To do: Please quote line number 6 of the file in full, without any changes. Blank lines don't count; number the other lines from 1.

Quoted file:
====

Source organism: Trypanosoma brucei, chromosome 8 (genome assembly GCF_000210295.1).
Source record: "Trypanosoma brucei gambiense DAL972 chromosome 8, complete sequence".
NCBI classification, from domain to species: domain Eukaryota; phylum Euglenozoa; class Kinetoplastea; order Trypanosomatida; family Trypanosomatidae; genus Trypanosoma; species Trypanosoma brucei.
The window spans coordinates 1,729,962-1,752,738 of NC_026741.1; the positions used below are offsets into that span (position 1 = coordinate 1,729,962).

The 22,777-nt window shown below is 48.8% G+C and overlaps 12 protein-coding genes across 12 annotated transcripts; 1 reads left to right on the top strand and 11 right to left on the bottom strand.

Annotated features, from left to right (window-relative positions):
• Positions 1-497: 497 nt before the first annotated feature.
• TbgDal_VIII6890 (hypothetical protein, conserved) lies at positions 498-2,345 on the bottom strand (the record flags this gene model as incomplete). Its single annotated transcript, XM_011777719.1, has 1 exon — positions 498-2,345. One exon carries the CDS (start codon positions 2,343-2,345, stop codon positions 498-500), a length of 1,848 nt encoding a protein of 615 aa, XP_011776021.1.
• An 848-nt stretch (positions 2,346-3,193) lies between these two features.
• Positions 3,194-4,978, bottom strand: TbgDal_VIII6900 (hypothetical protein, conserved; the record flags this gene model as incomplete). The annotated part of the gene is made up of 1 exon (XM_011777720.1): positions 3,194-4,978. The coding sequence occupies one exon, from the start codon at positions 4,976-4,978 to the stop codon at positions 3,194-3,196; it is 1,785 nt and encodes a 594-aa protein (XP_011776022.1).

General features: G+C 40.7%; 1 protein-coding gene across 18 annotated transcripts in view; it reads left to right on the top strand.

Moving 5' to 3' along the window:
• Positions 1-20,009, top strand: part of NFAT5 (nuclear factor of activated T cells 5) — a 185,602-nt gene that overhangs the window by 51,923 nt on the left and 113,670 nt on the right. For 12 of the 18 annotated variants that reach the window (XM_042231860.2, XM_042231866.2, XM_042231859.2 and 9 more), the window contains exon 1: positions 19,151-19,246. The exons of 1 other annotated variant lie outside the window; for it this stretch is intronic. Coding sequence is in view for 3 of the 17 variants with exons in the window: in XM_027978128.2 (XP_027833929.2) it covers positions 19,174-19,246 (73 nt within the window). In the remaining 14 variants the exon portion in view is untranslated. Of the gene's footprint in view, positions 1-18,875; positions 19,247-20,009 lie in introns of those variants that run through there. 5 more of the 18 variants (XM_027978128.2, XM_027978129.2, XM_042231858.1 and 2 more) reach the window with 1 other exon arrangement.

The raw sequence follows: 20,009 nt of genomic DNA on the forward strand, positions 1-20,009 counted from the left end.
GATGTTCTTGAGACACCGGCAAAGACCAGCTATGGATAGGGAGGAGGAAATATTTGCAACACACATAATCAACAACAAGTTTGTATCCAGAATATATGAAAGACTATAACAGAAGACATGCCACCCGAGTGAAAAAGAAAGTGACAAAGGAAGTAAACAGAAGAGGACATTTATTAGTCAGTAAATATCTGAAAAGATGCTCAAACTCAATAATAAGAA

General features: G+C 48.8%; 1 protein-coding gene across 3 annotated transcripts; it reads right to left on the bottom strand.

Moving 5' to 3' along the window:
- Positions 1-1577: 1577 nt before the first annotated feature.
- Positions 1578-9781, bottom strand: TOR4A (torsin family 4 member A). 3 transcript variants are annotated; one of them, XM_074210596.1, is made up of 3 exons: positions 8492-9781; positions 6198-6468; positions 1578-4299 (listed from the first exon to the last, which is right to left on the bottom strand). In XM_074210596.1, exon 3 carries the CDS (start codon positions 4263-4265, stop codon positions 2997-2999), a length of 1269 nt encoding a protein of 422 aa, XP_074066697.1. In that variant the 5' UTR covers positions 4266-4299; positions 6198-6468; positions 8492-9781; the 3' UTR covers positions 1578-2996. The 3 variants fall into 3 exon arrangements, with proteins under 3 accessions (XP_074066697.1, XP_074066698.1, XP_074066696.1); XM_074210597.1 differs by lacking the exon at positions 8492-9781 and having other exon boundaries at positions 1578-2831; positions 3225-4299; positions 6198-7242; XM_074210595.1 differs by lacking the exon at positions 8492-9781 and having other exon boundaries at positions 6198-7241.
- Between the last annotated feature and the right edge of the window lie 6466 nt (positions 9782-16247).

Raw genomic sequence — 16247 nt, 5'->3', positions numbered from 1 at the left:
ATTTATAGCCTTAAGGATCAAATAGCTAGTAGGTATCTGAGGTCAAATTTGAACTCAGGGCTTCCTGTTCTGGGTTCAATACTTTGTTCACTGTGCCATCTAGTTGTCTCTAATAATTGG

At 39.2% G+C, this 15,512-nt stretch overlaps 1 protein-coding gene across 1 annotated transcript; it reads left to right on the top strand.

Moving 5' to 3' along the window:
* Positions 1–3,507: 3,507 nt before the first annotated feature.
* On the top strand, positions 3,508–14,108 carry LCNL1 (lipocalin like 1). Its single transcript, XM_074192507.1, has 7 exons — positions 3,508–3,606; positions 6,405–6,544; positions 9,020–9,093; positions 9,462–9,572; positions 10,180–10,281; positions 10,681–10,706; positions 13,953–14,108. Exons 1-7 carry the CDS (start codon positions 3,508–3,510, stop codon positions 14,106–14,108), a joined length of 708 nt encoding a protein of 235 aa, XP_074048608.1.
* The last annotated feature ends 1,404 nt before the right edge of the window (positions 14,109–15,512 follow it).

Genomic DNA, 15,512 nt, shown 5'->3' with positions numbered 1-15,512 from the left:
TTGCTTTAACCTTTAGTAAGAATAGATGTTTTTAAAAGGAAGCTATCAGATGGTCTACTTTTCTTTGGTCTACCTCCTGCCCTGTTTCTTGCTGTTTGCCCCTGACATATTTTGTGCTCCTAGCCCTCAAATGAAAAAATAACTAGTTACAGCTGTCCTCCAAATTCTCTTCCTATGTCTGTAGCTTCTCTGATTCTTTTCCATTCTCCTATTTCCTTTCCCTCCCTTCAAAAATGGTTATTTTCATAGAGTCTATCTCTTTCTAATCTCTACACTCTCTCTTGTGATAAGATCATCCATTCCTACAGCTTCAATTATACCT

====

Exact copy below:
Annotated features, from left to right (window-relative positions):